A flanger is a railroad car that clears the area between the rails of ice and snow. A flanger would often be used in conjunction with a rotary snow plow when there was significant snow buildup on the tracks.
Whereas a rotary is placed on the front of a train to blast the majority of the snow forward and sideways, the flanger is at the back clearing the rails nearly down to the ties. Because the flanger blades sit so low to the ties, the operator would need to lift them before the car crosses any switch or grade crossing.
The article says the runaway flanger started near the water tower at St. Elmo, but since I couldn’t find any pictures of that, here’s a restored water tower near the old Woodstock station just a few miles to the west of St. Elmo. This water tower was the Alpine Junction tower.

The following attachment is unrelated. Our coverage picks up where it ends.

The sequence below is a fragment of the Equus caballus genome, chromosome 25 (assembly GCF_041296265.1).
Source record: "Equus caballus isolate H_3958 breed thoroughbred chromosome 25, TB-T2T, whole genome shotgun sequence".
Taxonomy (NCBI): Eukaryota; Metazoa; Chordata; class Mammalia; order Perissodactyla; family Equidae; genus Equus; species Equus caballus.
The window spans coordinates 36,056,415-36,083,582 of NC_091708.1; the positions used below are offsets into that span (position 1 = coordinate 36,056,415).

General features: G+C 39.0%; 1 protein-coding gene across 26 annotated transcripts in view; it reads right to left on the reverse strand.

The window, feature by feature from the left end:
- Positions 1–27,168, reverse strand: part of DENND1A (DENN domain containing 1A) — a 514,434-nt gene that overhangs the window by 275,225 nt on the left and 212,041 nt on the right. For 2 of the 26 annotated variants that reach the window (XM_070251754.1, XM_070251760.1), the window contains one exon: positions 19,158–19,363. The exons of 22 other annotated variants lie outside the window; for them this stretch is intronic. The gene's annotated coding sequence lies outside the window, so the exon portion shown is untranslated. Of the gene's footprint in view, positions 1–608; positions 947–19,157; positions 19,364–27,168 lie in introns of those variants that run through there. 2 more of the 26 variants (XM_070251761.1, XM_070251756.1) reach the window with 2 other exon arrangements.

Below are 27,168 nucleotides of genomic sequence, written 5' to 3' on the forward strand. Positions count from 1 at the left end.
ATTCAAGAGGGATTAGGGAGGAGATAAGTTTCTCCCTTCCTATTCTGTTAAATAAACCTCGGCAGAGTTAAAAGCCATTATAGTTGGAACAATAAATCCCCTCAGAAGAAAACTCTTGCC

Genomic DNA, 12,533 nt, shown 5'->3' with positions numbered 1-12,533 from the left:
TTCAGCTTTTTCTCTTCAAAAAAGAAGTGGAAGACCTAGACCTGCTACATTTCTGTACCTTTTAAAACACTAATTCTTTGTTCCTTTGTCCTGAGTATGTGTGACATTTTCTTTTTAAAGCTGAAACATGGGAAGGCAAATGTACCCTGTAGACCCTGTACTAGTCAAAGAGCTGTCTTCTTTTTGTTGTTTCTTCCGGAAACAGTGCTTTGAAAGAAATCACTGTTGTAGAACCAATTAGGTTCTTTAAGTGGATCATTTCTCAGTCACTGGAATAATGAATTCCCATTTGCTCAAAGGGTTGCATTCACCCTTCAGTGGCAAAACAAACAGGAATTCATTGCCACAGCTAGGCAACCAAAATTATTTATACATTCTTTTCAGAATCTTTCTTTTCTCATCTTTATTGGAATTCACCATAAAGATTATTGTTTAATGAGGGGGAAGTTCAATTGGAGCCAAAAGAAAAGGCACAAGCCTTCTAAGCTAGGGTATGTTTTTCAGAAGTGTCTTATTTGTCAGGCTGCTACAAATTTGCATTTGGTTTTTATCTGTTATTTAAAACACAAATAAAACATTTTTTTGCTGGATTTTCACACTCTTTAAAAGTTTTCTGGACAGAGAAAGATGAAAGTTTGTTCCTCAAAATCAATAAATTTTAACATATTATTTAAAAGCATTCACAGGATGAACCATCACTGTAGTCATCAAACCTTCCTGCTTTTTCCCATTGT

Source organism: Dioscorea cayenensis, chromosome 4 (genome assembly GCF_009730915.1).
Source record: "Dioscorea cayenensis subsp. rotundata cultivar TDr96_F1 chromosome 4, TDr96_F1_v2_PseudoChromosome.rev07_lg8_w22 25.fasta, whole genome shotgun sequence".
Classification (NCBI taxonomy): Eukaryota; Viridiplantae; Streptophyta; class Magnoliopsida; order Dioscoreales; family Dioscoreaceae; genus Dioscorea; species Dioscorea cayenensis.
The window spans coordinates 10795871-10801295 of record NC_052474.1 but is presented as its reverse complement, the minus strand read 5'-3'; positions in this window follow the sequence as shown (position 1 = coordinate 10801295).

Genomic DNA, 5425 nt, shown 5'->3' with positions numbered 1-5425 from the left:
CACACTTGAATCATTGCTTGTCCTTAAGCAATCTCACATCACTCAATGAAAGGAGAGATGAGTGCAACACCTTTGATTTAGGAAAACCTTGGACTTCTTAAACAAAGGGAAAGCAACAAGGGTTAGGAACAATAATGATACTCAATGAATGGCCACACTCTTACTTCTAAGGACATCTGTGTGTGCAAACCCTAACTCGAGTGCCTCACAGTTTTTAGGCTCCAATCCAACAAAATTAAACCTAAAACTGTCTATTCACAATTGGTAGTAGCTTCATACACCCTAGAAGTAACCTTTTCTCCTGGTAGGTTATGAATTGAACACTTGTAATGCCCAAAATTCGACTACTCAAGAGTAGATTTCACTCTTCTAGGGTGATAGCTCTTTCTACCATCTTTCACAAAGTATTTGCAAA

Check out the video below to see a flanger in action on the Durango & Silverton line. At some point I really need to ride this Durango and Silverton narrow gauge — looks like so much fun!
I accidentally selected 1916 instead of 1919 on my date search in the Colorado Historic Newspapers database, but I didn’t realize it until after I’d already learned about flangers, which are really a neat piece of railroad history. Since they were still in use in 1919 I’m going with it